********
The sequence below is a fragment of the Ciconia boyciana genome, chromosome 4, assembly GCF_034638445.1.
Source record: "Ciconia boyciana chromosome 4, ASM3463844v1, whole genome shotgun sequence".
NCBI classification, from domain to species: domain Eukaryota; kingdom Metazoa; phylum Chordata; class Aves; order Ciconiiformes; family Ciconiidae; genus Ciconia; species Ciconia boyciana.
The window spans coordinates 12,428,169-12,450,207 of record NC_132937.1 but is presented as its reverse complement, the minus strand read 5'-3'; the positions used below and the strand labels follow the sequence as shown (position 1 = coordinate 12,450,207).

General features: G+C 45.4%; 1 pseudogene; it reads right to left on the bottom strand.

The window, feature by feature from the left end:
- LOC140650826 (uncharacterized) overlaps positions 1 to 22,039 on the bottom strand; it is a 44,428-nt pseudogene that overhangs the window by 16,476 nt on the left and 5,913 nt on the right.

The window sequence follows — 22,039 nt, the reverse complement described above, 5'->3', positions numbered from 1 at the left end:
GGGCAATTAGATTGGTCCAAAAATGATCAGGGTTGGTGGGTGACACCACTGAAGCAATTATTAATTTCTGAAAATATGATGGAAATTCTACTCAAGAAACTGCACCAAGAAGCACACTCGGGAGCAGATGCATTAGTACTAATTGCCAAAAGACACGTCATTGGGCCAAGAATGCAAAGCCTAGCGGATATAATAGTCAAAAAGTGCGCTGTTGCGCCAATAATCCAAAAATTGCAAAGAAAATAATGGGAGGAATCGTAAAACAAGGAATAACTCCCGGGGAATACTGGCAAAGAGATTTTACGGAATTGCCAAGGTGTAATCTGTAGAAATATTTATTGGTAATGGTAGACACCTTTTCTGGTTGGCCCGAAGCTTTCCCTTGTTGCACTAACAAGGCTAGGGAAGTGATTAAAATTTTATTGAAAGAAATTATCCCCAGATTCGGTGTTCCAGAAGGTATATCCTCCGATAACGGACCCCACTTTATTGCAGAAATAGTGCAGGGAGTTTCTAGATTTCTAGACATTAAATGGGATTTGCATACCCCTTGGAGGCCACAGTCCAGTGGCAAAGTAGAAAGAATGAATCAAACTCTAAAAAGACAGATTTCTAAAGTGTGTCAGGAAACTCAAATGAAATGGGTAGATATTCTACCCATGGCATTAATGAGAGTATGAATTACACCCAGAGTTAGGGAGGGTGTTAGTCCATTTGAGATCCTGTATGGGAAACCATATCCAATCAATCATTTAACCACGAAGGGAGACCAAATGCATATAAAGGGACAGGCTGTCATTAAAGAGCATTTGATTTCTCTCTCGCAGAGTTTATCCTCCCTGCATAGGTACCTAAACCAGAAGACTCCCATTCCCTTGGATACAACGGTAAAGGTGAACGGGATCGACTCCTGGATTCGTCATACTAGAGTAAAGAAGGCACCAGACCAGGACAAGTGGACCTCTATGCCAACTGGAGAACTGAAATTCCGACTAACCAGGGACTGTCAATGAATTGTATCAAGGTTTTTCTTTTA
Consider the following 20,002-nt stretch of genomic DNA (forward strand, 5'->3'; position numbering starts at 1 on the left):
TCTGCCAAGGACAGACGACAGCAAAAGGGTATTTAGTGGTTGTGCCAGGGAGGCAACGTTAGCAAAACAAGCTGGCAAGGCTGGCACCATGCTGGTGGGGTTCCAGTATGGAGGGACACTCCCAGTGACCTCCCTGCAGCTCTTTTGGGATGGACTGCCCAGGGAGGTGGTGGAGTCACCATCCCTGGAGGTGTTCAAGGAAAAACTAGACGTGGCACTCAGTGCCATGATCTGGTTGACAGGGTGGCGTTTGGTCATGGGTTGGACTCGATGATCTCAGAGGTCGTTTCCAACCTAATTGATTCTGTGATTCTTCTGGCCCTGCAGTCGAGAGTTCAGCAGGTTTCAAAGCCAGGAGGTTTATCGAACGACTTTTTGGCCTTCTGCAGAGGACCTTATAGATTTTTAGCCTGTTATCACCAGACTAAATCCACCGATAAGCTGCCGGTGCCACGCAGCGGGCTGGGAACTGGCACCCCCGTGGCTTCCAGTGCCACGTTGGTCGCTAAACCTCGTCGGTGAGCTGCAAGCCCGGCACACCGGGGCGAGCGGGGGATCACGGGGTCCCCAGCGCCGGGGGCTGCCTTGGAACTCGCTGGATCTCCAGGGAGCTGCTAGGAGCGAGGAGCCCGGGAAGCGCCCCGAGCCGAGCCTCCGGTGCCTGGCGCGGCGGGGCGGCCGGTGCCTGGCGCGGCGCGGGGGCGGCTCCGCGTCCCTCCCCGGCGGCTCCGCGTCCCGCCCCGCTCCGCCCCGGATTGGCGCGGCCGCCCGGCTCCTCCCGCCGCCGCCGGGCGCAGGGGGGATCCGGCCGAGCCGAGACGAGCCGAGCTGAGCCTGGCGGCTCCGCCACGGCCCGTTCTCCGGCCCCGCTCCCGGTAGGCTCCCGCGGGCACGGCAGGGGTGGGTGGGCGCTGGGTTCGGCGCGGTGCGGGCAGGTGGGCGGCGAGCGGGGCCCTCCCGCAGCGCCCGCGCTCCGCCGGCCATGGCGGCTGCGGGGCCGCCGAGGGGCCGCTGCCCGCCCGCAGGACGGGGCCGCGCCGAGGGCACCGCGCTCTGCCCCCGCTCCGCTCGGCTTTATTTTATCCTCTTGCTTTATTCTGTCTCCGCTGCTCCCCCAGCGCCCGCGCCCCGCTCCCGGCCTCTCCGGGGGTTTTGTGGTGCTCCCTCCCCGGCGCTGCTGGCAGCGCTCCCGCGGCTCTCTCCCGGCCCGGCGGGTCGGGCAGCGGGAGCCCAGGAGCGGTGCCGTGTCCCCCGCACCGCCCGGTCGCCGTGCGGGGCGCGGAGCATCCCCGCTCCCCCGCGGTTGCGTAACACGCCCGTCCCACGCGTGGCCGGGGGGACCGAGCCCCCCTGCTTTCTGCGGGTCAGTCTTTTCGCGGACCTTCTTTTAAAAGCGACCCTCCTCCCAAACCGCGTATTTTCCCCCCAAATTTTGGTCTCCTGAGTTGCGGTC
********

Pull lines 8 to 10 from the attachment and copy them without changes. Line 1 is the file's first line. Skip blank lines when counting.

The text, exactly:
The window sequence follows — 22,039 nt, the reverse complement described above, 5'->3', positions numbered from 1 at the left end:
GGGCAATTAGATTGGTCCAAAAATGATCAGGGTTGGTGGGTGACACCACTGAAGCAATTATTAATTTCTGAAAATATGATGGAAATTCTACTCAAGAAACTGCACCAAGAAGCACACTCGGGAGCAGATGCATTAGTACTAATTGCCAAAAGACACGTCATTGGGCCAAGAATGCAAAGCCTAGCGGATATAATAGTCAAAAAGTGCGCTGTTGCGCCAATAATCCAAAAATTGCAAAGAAAATAATGGGAGGAATCGTAAAACAAGGAATAACTCCCGGGGAATACTGGCAAAGAGATTTTACGGAATTGCCAAGGTGTAATCTGTAGAAATATTTATTGGTAATGGTAGACACCTTTTCTGGTTGGCCCGAAGCTTTCCCTTGTTGCACTAACAAGGCTAGGGAAGTGATTAAAATTTTATTGAAAGAAATTATCCCCAGATTCGGTGTTCCAGAAGGTATATCCTCCGATAACGGACCCCACTTTATTGCAGAAATAGTGCAGGGAGTTTCTAGATTTCTAGACATTAAATGGGATTTGCATACCCCTTGGAGGCCACAGTCCAGTGGCAAAGTAGAAAGAATGAATCAAACTCTAAAAAGACAGATTTCTAAAGTGTGTCAGGAAACTCAAATGAAATGGGTAGATATTCTACCCATGGCATTAATGAGAGTATGAATTACACCCAGAGTTAGGGAGGGTGTTAGTCCATTTGAGATCCTGTATGGGAAACCATATCCAATCAATCATTTAACCACGAAGGGAGACCAAATGCATATAAAGGGACAGGCTGTCATTAAAGAGCATTTGATTTCTCTCTCGCAGAGTTTATCCTCCCTGCATAGGTACCTAAACCAGAAGACTCCCATTCCCTTGGATACAACGGTAAAGGTGAACGGGATCGACTCCTGGATTCGTCATACTAGAGTAAAGAAGGCACCAGACCAGGACAAGTGGACCTCTATGCCAACTGGAGAACTGAAATTCCGACTAACCAGGGACTGTCAATGAATTGTATCAAGGTTTTTCTTTTA
Consider the following 20,002-nt stretch of genomic DNA (forward strand, 5'->3'; position numbering starts at 1 on the left):